Yet, some individuals like Bobby Honeycutt insist that “[o]ur country was founded on Judeo-Christian principles, not on Wiccan principles.” While I would not argue that the Framers contained any practicing Wiccans, I believe our country was found on principles of pluralism and equality. The school district needs to end the use of school offices and officials in the distribution of religious material . . . and reexamine how such constitutional violations could occur without being flagged by counsel or administrators. It should not take a mother to force the issue for the district to comply with constitutional principles.
Source: News Observer
18 thoughts on “Bibles For Buncombe: North Carolina School Distributes Free Bibles But Refuses Donation Of Pagan Books”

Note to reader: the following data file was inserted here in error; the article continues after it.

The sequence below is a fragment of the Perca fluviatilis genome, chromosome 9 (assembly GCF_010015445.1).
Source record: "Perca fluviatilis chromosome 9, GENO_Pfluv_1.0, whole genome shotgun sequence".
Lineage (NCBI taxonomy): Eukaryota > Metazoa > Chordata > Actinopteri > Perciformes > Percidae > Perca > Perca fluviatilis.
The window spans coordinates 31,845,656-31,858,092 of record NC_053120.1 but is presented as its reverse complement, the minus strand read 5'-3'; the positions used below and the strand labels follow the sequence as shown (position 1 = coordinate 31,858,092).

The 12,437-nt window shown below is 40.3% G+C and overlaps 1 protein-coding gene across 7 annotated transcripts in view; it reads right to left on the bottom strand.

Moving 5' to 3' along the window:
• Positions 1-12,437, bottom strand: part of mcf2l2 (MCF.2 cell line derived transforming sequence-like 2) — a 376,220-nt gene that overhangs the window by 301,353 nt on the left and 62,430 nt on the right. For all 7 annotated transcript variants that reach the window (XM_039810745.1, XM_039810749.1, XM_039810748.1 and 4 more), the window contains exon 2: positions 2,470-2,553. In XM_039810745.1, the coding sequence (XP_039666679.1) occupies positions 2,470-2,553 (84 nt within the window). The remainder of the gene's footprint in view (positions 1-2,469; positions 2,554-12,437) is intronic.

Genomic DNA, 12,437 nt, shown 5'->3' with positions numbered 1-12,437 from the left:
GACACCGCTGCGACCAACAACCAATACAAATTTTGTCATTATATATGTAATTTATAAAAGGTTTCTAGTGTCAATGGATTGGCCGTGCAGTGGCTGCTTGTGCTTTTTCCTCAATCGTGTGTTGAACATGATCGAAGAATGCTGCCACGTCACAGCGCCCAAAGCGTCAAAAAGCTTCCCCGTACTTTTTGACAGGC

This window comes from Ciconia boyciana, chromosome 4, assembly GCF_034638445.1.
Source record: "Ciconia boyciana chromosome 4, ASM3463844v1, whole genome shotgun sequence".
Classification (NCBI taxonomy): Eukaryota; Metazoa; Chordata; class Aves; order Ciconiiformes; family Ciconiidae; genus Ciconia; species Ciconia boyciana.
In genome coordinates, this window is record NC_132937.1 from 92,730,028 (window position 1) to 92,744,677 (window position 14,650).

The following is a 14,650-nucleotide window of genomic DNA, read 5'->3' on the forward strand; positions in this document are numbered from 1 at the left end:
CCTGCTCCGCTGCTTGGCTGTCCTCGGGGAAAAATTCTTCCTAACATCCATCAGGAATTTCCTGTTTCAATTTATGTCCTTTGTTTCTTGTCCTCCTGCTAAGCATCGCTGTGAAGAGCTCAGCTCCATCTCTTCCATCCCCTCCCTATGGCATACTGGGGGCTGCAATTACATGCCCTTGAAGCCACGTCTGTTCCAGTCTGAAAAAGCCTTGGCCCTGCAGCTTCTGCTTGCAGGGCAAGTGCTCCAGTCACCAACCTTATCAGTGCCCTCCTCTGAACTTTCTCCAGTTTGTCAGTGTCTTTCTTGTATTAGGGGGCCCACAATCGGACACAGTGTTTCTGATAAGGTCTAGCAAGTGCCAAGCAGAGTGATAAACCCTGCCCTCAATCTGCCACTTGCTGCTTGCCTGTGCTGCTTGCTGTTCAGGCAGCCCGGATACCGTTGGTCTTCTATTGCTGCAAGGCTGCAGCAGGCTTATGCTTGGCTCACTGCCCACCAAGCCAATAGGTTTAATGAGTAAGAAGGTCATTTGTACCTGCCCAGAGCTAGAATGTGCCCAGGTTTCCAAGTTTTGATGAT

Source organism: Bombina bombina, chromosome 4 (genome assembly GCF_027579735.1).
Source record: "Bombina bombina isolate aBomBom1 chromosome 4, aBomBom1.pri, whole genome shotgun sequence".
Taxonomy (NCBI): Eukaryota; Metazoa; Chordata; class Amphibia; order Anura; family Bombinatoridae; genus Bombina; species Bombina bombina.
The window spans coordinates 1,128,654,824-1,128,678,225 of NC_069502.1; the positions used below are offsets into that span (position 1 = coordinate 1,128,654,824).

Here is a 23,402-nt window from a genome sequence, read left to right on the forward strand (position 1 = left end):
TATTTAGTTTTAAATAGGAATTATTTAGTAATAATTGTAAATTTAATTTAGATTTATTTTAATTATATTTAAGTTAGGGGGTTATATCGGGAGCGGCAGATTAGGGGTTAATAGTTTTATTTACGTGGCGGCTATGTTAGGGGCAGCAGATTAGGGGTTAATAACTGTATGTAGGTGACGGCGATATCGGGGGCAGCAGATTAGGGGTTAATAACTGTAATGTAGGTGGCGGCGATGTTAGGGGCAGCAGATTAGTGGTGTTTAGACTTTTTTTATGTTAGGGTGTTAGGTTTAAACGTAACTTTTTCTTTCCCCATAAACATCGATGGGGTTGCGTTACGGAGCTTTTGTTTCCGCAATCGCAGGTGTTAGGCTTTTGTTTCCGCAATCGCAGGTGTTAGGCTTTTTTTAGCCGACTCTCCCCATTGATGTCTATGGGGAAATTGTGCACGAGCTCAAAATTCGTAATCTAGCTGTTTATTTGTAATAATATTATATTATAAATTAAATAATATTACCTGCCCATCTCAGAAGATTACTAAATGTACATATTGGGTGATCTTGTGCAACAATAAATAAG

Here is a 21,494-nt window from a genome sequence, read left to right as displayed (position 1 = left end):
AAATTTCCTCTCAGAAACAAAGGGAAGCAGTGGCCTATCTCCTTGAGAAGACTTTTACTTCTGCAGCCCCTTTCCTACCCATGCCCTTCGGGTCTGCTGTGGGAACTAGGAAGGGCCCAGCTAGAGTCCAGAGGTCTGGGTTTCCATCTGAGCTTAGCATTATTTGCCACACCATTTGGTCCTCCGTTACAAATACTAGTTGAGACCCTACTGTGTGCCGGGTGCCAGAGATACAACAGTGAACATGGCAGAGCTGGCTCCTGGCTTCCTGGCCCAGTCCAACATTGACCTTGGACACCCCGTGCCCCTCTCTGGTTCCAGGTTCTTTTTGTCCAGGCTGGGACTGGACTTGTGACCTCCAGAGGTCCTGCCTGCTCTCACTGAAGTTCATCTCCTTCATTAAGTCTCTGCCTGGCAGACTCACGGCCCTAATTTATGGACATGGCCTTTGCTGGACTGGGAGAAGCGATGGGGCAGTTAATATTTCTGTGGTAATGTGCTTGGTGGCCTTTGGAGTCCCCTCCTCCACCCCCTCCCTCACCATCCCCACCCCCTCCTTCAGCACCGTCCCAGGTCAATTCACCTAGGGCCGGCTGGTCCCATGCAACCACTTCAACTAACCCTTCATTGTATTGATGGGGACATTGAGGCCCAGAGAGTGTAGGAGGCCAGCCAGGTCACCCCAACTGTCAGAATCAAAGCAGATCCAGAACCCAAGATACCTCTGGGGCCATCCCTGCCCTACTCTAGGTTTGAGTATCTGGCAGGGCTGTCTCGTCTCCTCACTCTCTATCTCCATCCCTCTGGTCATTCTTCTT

Shalom!i am apostle daniel working with New jerusalem International in Dar es salaam Tanzania. We would like to ask your aids bibles,because we have the graduation in June this year in the refugee camp.we can send via this adress Po. Box 75956 Dar es salaam Tanzania. God bless you every day.
Hey, I’m all for it. If kids actually ever read a bible, they’ll be appalled. Mostly they use the thin paper to roll a joint.
Paganism, on the other hand, comes in a variety of personal flavors. You can’t indoctrinate lighting a candle or planting a plant. And there aren’t any actual commandments. It’s more of a “you hurt my dog, and I’ll kick your ass” thing.
Studying actual magic is like learning quantum physics. You don’t have to go handing that out.
when i was in school they passed them out in class
when my daughter was in the first grade, on halloween dressup day they were forbidden to dress as witches.